Matt Deady, Professor of Physics, Director of the Physics Program, Bard College

All hydroelectric systems can be described by one simple process.  The energy of the water turns a turbine wheel while this wheel is connected to a shaft.  This shaft then rotates a generator within a group of magnets which creates a current within the generator, producing electric power.  You can think of a hydroelectric turbine as the opposite process of a regular fan.  Instead of electricity powering the fan then the fan generating wind, the water flow is driving the fan then the fan generates electricity.

Many factors contribute to the type of turbine that is suitable for a site.  The first two factors are available head and flow rate.  The available head is the height from the turbine to the intake of the penstock.  The flow rate is the volume of fluid which passes a point per unit time.  Together, available head and flow rate help estimate how much energy can be produced from a site, as we detail in Calculate Maximum Power.  For each head-flow combination, there are a selection of turbines that will work optimally within those conditions.  The chart in Figure 1 helps determine which turbine is most suitable for your site.

Figure: Turbine Operating Ranges

graph showing KW

Click here to expand the diagram.
Figure 1: Different turbines operate best in different conditions, courtesy of Current Hydro. By connecting the flow rate (x-axis) of your moving water and the head (y-axis) that your site has, this chart can also be used to estimate the power output from your site.  The colored regions indicate the types of turbines which would work best for your head and flow conditions.  For instance, For instance, h = 3 m  and  Q = 1.2 m³/s falls in the regions of the Archimedes Screw, Crossflow, and Kaplan turbines suggesting these might be good choices.  These conventional turbines, which will be discussed in the next three sections, are generally divided into three categories: impulse, reaction and gravitational turbines.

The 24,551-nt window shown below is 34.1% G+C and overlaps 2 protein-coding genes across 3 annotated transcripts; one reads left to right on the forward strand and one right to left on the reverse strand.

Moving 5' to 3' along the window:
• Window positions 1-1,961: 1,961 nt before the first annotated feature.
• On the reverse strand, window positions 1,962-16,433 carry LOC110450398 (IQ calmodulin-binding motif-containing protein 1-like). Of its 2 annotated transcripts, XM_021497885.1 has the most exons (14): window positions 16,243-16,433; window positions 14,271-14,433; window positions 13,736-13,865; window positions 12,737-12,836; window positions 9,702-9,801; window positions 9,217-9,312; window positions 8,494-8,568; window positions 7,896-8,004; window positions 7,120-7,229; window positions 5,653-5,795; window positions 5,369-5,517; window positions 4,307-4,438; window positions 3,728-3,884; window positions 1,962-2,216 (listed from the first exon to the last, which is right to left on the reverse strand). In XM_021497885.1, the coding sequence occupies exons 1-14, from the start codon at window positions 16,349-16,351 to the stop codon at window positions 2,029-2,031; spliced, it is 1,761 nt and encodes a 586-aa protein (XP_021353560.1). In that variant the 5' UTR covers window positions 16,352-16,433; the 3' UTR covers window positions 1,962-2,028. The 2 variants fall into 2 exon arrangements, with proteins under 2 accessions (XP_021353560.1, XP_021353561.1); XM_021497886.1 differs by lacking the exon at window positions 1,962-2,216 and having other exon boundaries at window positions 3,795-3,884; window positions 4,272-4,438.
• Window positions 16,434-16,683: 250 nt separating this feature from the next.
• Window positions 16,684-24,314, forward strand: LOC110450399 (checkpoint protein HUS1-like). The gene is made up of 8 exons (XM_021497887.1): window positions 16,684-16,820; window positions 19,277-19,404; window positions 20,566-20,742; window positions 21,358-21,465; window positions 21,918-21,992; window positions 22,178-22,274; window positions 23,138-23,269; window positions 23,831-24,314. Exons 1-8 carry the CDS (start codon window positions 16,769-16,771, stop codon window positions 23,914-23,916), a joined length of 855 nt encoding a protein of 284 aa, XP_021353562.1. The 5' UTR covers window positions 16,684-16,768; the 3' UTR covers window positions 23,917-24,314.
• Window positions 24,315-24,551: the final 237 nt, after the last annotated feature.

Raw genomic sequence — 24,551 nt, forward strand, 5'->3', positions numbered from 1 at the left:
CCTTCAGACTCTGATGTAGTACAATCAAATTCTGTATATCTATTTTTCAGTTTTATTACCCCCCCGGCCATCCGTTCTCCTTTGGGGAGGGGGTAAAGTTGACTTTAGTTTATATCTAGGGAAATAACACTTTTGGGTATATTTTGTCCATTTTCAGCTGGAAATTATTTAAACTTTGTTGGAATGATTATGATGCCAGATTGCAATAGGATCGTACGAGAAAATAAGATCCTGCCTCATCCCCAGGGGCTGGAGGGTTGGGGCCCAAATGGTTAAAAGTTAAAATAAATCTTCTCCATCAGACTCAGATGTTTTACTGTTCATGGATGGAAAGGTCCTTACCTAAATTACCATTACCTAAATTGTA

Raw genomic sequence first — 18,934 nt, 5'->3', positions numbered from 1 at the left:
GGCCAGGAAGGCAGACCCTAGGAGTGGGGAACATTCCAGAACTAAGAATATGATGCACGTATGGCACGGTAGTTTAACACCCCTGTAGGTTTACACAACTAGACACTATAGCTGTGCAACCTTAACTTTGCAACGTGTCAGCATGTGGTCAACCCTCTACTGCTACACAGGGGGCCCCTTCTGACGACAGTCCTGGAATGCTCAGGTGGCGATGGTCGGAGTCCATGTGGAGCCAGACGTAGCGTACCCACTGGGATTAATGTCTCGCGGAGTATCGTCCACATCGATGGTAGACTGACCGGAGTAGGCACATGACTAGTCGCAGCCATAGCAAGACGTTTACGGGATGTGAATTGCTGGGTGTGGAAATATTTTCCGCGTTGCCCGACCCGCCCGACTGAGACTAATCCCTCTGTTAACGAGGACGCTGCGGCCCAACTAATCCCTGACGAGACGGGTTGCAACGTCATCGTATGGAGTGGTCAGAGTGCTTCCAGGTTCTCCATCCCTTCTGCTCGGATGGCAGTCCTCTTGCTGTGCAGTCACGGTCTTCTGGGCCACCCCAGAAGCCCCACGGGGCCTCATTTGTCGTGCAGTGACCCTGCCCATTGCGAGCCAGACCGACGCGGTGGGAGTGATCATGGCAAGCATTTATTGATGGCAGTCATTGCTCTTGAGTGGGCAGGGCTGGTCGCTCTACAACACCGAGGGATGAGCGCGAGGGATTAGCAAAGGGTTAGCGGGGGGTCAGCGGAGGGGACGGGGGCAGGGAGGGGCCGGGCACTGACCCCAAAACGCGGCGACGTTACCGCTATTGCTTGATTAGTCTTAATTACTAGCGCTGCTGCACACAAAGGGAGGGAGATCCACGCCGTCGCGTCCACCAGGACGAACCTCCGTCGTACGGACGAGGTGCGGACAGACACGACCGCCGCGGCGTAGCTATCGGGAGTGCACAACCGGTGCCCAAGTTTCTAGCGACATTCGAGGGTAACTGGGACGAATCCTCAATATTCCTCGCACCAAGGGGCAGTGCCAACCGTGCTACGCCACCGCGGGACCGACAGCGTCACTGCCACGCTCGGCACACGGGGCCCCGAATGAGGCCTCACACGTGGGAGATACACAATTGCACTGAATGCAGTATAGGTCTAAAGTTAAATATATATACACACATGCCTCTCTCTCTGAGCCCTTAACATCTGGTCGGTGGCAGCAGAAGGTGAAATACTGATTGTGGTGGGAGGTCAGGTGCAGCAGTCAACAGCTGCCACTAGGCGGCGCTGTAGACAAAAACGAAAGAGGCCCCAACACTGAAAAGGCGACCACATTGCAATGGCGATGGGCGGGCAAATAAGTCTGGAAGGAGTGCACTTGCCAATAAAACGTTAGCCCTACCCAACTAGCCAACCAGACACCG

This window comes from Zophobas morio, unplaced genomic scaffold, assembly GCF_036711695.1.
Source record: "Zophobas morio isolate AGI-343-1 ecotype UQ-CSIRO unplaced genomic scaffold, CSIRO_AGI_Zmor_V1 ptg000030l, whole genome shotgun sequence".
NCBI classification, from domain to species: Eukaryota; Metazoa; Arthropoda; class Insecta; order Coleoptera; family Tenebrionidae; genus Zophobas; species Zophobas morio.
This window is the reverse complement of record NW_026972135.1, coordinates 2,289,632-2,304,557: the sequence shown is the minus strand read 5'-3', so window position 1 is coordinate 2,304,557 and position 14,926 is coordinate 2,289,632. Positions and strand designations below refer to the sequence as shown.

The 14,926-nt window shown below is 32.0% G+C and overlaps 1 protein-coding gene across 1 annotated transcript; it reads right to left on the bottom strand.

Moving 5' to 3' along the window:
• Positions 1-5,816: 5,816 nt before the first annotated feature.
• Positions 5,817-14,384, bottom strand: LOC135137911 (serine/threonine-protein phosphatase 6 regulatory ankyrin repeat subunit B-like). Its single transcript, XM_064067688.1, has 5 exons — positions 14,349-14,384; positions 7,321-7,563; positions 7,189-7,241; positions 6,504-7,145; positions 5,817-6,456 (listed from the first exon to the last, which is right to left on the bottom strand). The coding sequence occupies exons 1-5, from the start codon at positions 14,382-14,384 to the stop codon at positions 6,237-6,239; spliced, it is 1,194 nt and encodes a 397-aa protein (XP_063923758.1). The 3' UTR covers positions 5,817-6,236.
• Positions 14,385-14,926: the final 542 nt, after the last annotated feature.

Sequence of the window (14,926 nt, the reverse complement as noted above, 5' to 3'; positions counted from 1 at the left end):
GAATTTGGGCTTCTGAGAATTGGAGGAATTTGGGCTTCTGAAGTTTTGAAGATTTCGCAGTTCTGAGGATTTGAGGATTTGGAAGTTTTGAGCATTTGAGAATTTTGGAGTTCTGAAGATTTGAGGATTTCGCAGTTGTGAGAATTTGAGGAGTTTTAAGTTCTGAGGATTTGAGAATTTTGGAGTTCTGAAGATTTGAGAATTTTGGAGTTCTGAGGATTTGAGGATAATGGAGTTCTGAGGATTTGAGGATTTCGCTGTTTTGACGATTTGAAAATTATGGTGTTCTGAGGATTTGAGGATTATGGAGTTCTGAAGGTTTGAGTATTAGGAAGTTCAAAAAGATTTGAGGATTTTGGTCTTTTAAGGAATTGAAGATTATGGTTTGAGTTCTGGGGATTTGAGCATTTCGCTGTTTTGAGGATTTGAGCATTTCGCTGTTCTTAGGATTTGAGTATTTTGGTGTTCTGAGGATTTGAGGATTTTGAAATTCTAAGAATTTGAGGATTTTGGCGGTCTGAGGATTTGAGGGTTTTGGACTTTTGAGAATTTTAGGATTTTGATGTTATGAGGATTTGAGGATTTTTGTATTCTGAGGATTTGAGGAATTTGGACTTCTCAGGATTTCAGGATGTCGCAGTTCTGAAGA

Impulse Turbines

An impulse turbine operates with its runner (turbine wheel) in air, driven by jets of water.  These jets increase the velocity of the flowing water by restricting the area which the water moves through.  Think of the runner as a fan blade and the water jet as a hose.  As you spray the water at the fan blade, the fan will begin to spin.  If you partially covered the opening of the hose then the water would exit the hose at a higher velocity, causing the fan to rotate faster.  There are many benefits to installing an impulse turbine.  These types of systems include the Pelton, Turgo, Multi-Jet Pelton and the Cross-Flow turbines.  One benefit is they are usually less expensive than other turbines because they do not require as much precision to manufacture or require pressure seals around the shaft.  The main drawback to impulse turbines is they are generally unsuitable for low-head sites.  The source of energy for the turbine is the kinetic energy created by the water jet, which requires a larger head value.

red turbine turning

Figure 2: Impulse Turbine System – Kaplan Turbine (Wikimedia Commons)


Reaction Turbines